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13 Noviembre 2012

Garden design: it's not just about the plants

Pretty flowers there may be, but making a three-dimensional space that is both practical and beautiful is about so much more, argues Amanda Patton.

AMANDA PATTON

The Guardian (Reino Unido) [Crónica]

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(1) an Kitson's award-winning design for Follers Manor in East Sussex. Photo: Marianne Majerus (2) The Tokachi Millennium Forest, designed by Dan Pearson. Photo: Syogo Iizumi (3) Amberd Lodge, by Amanda Patton, who won the planting design award at the SGD Awards. Amanda Patton

If you were to meet a garden designer at a social function, I'd lay odds you would launch into a discussion of your gardening woes. I know we are supposedly a nation of gardeners, but would you ask an architect for bricklaying advice or an interior designer about vacuuming?

There is a public misconception about garden design that it is about gardening – it isn't. It's about design; the manipulation and organisation of three-dimensional space. Plants play a part in this of course, but so too does paving, lighting and drainage systems. So while pretty flowers may contribute in the creation of something beautiful, design involves spatial awareness, a bit of human psychology and, as Steve Jobs once said, "design is how it works".

But garden design is more complex again; it doesn't just exist in its own space but needs to make sense of the context of the space; how it relates to buildings and the wider landscape, whether that's the neighbour's dominating Leylandii hedge or a far-distant rural view.

How welcome then, that the Society of Garden Designers has launched the SGD Awards, its inaugural awards scheme to reward fine design and increase understanding of the contribution a professional garden designer can make to both public and private spaces.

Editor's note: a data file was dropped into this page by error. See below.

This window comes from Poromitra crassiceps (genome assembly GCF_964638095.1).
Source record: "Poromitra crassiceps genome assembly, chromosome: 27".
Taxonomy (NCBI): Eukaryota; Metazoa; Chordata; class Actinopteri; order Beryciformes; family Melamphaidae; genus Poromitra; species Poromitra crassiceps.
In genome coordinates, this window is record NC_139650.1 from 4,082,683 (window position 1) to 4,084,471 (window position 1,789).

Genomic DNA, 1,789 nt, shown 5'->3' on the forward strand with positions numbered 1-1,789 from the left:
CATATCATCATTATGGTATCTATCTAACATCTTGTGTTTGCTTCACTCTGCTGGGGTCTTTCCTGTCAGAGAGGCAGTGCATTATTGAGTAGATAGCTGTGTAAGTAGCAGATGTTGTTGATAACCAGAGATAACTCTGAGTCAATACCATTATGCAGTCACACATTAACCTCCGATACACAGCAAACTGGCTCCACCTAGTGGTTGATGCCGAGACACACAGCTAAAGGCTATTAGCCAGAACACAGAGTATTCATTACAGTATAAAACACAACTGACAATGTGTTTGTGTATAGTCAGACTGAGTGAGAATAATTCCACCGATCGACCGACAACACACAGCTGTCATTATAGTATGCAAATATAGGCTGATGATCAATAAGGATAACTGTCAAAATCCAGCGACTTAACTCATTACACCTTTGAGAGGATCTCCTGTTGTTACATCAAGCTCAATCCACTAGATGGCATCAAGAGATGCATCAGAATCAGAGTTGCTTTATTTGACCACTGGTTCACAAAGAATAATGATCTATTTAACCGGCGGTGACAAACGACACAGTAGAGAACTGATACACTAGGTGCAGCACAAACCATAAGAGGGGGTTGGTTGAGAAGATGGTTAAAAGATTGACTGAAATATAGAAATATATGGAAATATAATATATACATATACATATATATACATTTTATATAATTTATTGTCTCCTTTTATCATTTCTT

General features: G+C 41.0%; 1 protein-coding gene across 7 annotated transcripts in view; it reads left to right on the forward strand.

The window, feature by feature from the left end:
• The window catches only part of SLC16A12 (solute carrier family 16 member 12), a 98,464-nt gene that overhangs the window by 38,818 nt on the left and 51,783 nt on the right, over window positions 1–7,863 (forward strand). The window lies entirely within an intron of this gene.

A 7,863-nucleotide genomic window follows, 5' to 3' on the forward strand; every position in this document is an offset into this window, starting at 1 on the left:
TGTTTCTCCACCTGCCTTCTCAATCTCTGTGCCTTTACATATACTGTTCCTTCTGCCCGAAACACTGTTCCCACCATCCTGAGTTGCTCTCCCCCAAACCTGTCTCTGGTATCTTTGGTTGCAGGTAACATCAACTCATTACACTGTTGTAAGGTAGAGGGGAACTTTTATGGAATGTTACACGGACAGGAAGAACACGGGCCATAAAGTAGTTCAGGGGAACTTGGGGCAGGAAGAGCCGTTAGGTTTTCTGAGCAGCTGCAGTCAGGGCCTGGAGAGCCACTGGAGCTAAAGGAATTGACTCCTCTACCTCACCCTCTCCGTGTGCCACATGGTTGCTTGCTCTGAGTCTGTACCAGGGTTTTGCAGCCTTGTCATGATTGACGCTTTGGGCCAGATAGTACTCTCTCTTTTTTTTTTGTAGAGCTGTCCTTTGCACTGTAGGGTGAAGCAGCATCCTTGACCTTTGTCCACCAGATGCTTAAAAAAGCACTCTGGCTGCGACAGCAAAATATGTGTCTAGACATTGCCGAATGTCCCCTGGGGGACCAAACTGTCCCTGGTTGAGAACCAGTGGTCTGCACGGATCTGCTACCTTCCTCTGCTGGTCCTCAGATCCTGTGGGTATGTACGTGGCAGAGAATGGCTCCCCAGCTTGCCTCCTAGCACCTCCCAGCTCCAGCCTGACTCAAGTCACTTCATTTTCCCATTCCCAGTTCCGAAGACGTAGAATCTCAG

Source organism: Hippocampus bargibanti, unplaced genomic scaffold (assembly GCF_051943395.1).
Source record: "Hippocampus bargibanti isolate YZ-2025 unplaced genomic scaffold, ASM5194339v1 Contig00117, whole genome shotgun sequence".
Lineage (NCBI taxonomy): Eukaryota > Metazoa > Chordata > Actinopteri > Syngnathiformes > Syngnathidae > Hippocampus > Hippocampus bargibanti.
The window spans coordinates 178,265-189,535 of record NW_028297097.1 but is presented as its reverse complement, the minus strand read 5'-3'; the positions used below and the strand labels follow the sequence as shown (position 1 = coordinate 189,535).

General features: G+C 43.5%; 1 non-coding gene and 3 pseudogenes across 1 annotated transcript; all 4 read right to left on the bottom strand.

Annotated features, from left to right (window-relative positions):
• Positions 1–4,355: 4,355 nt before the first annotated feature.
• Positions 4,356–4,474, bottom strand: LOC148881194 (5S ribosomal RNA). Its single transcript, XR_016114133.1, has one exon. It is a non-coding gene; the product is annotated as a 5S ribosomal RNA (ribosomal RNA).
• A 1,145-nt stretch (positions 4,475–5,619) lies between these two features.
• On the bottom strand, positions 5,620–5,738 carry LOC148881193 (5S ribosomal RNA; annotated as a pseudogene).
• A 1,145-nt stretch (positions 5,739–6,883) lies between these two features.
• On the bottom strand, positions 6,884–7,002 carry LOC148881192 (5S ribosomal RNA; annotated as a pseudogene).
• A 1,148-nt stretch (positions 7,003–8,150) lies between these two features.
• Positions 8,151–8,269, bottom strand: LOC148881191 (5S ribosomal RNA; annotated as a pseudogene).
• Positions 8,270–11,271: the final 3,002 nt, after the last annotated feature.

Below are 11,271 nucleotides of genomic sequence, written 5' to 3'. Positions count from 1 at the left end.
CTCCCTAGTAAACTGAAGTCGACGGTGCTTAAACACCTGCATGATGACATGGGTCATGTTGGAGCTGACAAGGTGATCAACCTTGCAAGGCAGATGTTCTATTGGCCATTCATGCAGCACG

At the Awards ceremony last Friday, broadcaster, garden designer and host for the evening James Alexander-Sinclair touched playfully on the rivalry between garden designers and landscape architects, saying that the difference between the two is that garden designers make places pretty while landscape designers make it easy to park your car. The reality is, of course, that there is huge overlap between both disciplines and James went on to say that it's about the creation of "better, more useful and prettier places".

We were treated to a whole series of inspirational pictures from winners and finalists, demonstrating better, useful and beautiful places. A tiny back garden in Chelmsford designed by Patricia Fox, scooped the best small garden award for clever planting and beautifully finished hard landscaping, while the 240-hectare Tokachi Millennium Forest designed by Dan Pearson, which won the grand award, the most prestigious award of the night. Dan's vision for the project has been to engage a largely urban population with the natural environment and it was described by the judges as "extraordinarily skilful and appeared completely effortless and natural".

We were treated to a whole series of inspirational pictures from winners and finalists, demonstrating better, useful and beautiful places. A tiny back garden in Chelmsford designed by Patricia Fox, scooped the best small garden award for clever planting and beautifully finished hard landscaping, while the 240-hectare Tokachi Millennium Forest designed by Dan Pearson, which won the grand award, the most prestigious award of the night. Dan's vision for the project has been to engage a largely urban population with the natural environment and it was described by the judges as "extraordinarily skilful and appeared completely effortless and natural".

 

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